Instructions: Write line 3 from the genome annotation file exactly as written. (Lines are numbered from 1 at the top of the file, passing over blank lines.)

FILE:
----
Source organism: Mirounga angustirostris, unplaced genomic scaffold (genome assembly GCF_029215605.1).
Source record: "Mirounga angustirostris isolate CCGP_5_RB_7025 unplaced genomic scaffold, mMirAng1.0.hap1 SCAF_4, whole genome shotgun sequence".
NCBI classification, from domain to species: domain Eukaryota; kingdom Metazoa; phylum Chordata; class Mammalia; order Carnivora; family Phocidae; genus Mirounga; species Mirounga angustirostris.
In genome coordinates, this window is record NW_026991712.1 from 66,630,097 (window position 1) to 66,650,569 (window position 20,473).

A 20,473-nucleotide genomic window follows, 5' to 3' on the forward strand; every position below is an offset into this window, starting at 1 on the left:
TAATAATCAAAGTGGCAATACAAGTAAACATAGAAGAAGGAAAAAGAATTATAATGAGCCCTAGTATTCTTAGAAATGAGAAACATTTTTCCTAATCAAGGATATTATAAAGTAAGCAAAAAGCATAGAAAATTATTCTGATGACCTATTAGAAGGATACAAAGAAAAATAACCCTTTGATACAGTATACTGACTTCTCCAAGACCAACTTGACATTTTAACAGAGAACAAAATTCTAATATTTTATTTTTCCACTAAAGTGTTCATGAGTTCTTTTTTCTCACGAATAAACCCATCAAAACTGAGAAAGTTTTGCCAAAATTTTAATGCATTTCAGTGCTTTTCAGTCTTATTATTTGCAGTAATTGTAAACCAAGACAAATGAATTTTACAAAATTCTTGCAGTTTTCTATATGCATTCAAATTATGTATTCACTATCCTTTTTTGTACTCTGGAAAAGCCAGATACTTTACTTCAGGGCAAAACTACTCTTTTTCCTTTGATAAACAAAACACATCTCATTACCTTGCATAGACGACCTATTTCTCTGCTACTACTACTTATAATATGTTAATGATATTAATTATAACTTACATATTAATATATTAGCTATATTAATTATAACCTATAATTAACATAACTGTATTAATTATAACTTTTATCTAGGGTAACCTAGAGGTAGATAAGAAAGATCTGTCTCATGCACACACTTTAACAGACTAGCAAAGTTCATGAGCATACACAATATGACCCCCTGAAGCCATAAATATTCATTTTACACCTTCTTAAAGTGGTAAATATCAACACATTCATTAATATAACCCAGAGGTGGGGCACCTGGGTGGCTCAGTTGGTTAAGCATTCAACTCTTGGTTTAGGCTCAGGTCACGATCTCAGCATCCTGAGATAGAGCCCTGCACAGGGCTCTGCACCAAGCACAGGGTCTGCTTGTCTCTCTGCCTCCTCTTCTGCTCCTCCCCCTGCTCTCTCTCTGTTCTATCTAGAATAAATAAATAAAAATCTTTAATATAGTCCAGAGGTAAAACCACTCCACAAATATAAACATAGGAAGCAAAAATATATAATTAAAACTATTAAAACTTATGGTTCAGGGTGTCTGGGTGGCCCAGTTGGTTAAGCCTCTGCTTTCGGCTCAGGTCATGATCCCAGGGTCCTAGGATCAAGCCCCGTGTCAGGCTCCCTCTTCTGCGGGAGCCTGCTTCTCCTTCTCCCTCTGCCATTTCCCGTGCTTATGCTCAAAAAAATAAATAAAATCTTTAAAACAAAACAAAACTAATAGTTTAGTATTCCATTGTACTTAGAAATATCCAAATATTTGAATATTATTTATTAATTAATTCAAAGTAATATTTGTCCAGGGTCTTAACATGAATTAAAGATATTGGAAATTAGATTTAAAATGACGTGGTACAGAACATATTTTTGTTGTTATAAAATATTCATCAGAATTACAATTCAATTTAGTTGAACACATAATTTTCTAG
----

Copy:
NCBI classification, from domain to species: domain Eukaryota; kingdom Metazoa; phylum Chordata; class Mammalia; order Carnivora; family Phocidae; genus Mirounga; species Mirounga angustirostris.